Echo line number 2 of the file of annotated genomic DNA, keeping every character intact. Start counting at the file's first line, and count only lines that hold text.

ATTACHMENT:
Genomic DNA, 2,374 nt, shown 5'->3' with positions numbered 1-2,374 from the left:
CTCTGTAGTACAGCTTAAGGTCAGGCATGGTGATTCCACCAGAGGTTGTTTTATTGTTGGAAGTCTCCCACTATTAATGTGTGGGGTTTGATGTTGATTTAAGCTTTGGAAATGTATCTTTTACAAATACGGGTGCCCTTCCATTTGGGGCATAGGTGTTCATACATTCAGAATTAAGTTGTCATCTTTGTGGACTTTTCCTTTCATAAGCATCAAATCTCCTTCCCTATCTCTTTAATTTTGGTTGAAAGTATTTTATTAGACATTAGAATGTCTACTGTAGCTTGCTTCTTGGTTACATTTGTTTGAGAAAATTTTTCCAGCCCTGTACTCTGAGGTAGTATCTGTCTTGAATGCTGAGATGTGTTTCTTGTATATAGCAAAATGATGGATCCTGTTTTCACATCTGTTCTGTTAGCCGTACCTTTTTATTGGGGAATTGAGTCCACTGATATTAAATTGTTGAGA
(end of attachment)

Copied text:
CTCTGTAGTACAGCTTAAGGTCAGGCATGGTGATTCCACCAGAGGTTGTTTTATTGTTGGAAGTCTCCCACTATTAATGTGTGGGGTTTGATGTTGATTTAAGCTTTGGAAATGTATCTTTTACAAATACGGGTGCCCTTCCATTTGGGGCATAGGTGTTCATACATTCAGAATTAAGTTGTCATCTTTGTGGACTTTTCCTTTCATAAGCATCAAATCTCCTTCCCTATCTCTTTAATTTTGGTTGAAAGTATTTTATTAGACATTAGAATGTCTACTGTAGCTTGCTTCTTGGTTACATTTGTTTGAGAAAATTTTTCCAGCCCTGTACTCTGAGGTAGTATCTGTCTTGAATGCTGAGATGTGTTTCTTGTATATAGCAAAATGATGGATCCTGTTTTCACATCTGTTCTGTTAGCCGTACCTTTTTATTGGGGAATTGAGTCCACTGATATTAAATTGTTGAGA